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13 December 2016

Had a meltdown at a self-service checkout? You’re not alone…

Judging by what I saw when I went out to buy cereal, man and machine have hit a critical level of hostility.

By Mark Watson

I have witnessed a meltdown at the supermarket. The victim was undoubtedly not the first person to go crazy by the checkouts, and – the festive period being what it was – I’d be surprised if she’s the last. But this crisis was slightly broader in scope than usual: it was less of a consumer dispute and more a howl for lost humanity. Which is more than you expect to see when you nip out to buy cereal.

The problem was one of the self-service machines that have all but replaced checkout staff in this chain, like most others. The woman next to me simply could not get on with hers, not because she wasn’t able to use it, but because it seemed implacably opposed to the whole idea of her weekly shop.

First it questioned her age suitability to buy alcohol – a glimmer of light for those of us visibly in to middle age, when the question comes from another human being, but less comforting from a machine. Then, in the way of these appliances, it insisted that she put her bags within a tenth of a square millimetre of an invisible mark, to avoid the “unexpected item in bagging area” reprimand.

An assistant who had come over just a minute earlier to help with the booze had to be summoned all over again.

The last straw was a bag of pistachios – the most benign of groceries, allergies aside – which just wouldn’t scan, no matter how she held it.

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Over came the assistant for the third time. The shopper was now severely rattled.

“I mean, this is insane!” she said to the checkout girl, who got on with the pistachio-scanning in silence.

“I could have been finished twice over by now! The world’s gone mad!”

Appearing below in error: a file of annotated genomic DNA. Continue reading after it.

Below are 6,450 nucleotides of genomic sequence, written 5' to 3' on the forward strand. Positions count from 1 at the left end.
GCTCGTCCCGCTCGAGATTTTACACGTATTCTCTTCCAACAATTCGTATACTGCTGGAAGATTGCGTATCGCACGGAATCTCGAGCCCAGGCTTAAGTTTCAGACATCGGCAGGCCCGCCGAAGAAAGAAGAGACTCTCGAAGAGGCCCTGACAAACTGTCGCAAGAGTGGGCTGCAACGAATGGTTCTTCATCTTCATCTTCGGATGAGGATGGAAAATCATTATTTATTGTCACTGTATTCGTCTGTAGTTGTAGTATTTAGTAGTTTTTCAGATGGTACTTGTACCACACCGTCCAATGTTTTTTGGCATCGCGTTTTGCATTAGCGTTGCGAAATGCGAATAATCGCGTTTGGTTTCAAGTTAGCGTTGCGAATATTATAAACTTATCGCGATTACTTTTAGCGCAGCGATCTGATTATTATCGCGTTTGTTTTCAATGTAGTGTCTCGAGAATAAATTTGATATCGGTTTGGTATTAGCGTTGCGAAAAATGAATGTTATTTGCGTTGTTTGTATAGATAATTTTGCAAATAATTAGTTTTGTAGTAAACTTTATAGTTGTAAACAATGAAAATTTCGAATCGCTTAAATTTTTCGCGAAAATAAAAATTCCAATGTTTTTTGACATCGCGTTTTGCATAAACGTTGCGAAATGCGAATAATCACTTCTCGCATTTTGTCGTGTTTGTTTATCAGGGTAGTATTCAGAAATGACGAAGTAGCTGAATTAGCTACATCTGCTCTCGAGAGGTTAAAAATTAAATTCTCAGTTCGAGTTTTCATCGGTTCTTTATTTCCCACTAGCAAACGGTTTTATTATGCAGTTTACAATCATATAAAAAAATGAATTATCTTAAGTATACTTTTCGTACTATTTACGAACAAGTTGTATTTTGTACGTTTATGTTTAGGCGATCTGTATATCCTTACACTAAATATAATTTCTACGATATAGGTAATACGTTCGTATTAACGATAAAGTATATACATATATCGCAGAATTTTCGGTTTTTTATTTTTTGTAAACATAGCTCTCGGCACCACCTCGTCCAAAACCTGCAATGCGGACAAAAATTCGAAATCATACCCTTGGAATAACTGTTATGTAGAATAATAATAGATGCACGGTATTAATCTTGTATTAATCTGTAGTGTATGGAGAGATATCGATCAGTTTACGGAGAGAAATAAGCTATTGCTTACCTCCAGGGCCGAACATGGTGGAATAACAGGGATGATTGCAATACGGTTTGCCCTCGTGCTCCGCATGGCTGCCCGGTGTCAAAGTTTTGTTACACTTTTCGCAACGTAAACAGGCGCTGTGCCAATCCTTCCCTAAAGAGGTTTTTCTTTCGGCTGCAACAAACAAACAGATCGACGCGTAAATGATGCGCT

Given recent events, the woman could have found stronger proof of that notion. But it’s hard not to feel that human beings and self-scan machines – meant to be partners in smooth shopping – are now at a critical level of hostility. Not only do the machines generally not make things any faster than dealing with a real person: those real people have to intervene to prevent the supermarket from coming to a standstill. Levels of checkout frustration are, I would say, higher than before these machines were ever invented. Tensions are rising week on week. We are not far from the point where we will see the first instances of human-on-machine violence – maybe even an electronic casualty. Which would put the tin lid on what has already been a tricky old year.

Or maybe this was simply a lady at the end of her tether with an unusually unresponsive device. Perhaps we shouldn’t read the decline of civilisation into it, especially when there are more potentially pressing things at stake elsewhere in the world. I’m just saying that I hope, when our successors look back on the ashes of our species, they at least pay a little attention to this column. 

This article appears in the 06 Dec 2016 issue of the New Statesman, Brexit to Trump